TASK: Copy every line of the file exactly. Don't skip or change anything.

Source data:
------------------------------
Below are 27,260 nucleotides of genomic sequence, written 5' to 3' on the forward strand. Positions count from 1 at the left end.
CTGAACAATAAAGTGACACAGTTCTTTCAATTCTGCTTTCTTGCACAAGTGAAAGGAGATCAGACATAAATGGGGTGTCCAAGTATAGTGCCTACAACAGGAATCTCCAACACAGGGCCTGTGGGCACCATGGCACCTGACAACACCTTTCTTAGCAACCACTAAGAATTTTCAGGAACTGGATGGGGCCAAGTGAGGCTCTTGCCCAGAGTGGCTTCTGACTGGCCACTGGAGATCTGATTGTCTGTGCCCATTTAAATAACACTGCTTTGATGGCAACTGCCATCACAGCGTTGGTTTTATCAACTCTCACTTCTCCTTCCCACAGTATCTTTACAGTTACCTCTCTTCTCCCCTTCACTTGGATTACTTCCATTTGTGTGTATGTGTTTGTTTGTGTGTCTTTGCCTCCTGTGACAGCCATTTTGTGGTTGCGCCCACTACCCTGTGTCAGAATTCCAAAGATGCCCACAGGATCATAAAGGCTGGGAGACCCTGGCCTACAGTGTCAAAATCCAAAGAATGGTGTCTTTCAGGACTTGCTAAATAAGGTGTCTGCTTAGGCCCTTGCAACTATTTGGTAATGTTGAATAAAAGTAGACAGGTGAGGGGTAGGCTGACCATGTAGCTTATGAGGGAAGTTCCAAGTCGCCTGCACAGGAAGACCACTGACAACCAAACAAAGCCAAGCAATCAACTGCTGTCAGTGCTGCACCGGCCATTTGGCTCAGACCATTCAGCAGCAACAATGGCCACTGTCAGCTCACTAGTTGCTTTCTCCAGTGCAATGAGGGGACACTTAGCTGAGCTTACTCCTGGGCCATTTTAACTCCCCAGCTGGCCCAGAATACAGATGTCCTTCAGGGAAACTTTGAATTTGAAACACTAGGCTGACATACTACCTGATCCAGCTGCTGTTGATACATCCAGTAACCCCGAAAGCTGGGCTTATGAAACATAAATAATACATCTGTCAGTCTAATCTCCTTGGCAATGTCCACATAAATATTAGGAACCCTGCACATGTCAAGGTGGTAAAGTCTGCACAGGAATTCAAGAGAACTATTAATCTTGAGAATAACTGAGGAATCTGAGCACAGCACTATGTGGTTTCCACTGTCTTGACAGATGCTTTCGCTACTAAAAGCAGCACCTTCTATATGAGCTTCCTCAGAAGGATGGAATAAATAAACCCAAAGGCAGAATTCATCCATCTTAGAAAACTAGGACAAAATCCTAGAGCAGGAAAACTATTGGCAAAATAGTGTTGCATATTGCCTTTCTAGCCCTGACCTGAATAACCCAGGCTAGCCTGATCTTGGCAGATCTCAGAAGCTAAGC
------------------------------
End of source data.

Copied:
Below are 27,260 nucleotides of genomic sequence, written 5' to 3' on the forward strand. Positions count from 1 at the left end.
CTGAACAATAAAGTGACACAGTTCTTTCAATTCTGCTTTCTTGCACAAGTGAAAGGAGATCAGACATAAATGGGGTGTCCAAGTATAGTGCCTACAACAGGAATCTCCAACACAGGGCCTGTGGGCACCATGGCACCTGACAACACCTTTCTTAGCAACCACTAAGAATTTTCAGGAACTGGATGGGGCCAAGTGAGGCTCTTGCCCAGAGTGGCTTCTGACTGGCCACTGGAGATCTGATTGTCTGTGCCCATTTAAATAACACTGCTTTGATGGCAACTGCCATCACAGCGTTGGTTTTATCAACTCTCACTTCTCCTTCCCACAGTATCTTTACAGTTACCTCTCTTCTCCCCTTCACTTGGATTACTTCCATTTGTGTGTATGTGTTTGTTTGTGTGTCTTTGCCTCCTGTGACAGCCATTTTGTGGTTGCGCCCACTACCCTGTGTCAGAATTCCAAAGATGCCCACAGGATCATAAAGGCTGGGAGACCCTGGCCTACAGTGTCAAAATCCAAAGAATGGTGTCTTTCAGGACTTGCTAAATAAGGTGTCTGCTTAGGCCCTTGCAACTATTTGGTAATGTTGAATAAAAGTAGACAGGTGAGGGGTAGGCTGACCATGTAGCTTATGAGGGAAGTTCCAAGTCGCCTGCACAGGAAGACCACTGACAACCAAACAAAGCCAAGCAATCAACTGCTGTCAGTGCTGCACCGGCCATTTGGCTCAGACCATTCAGCAGCAACAATGGCCACTGTCAGCTCACTAGTTGCTTTCTCCAGTGCAATGAGGGGACACTTAGCTGAGCTTACTCCTGGGCCATTTTAACTCCCCAGCTGGCCCAGAATACAGATGTCCTTCAGGGAAACTTTGAATTTGAAACACTAGGCTGACATACTACCTGATCCAGCTGCTGTTGATACATCCAGTAACCCCGAAAGCTGGGCTTATGAAACATAAATAATACATCTGTCAGTCTAATCTCCTTGGCAATGTCCACATAAATATTAGGAACCCTGCACATGTCAAGGTGGTAAAGTCTGCACAGGAATTCAAGAGAACTATTAATCTTGAGAATAACTGAGGAATCTGAGCACAGCACTATGTGGTTTCCACTGTCTTGACAGATGCTTTCGCTACTAAAAGCAGCACCTTCTATATGAGCTTCCTCAGAAGGATGGAATAAATAAACCCAAAGGCAGAATTCATCCATCTTAGAAAACTAGGACAAAATCCTAGAGCAGGAAAACTATTGGCAAAATAGTGTTGCATATTGCCTTTCTAGCCCTGACCTGAATAACCCAGGCTAGCCTGATCTTGGCAGATCTCAGAAGCTAAGC